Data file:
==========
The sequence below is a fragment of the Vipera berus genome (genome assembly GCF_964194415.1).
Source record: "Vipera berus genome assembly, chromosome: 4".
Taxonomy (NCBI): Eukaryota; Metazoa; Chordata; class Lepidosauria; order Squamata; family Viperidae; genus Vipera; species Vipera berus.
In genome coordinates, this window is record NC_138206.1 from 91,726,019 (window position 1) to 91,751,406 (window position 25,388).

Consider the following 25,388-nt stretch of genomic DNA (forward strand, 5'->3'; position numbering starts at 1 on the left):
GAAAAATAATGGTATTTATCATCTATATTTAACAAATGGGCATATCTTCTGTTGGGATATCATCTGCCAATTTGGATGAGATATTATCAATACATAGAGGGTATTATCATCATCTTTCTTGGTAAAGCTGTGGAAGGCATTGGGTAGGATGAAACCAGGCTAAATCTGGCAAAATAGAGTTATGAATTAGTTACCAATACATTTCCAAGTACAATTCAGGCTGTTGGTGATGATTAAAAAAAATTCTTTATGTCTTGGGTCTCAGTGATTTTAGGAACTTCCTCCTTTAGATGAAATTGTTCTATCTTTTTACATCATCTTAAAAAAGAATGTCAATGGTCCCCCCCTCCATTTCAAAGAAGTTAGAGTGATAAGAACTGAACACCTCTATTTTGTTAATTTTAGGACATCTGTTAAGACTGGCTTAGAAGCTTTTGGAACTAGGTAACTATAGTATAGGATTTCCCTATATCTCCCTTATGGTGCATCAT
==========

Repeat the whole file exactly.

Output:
The sequence below is a fragment of the Vipera berus genome (genome assembly GCF_964194415.1).
Source record: "Vipera berus genome assembly, chromosome: 4".
Taxonomy (NCBI): Eukaryota; Metazoa; Chordata; class Lepidosauria; order Squamata; family Viperidae; genus Vipera; species Vipera berus.
In genome coordinates, this window is record NC_138206.1 from 91,726,019 (window position 1) to 91,751,406 (window position 25,388).

Consider the following 25,388-nt stretch of genomic DNA (forward strand, 5'->3'; position numbering starts at 1 on the left):
GAAAAATAATGGTATTTATCATCTATATTTAACAAATGGGCATATCTTCTGTTGGGATATCATCTGCCAATTTGGATGAGATATTATCAATACATAGAGGGTATTATCATCATCTTTCTTGGTAAAGCTGTGGAAGGCATTGGGTAGGATGAAACCAGGCTAAATCTGGCAAAATAGAGTTATGAATTAGTTACCAATACATTTCCAAGTACAATTCAGGCTGTTGGTGATGATTAAAAAAAATTCTTTATGTCTTGGGTCTCAGTGATTTTAGGAACTTCCTCCTTTAGATGAAATTGTTCTATCTTTTTACATCATCTTAAAAAAGAATGTCAATGGTCCCCCCCTCCATTTCAAAGAAGTTAGAGTGATAAGAACTGAACACCTCTATTTTGTTAATTTTAGGACATCTGTTAAGACTGGCTTAGAAGCTTTTGGAACTAGGTAACTATAGTATAGGATTTCCCTATATCTCCCTTATGGTGCATCAT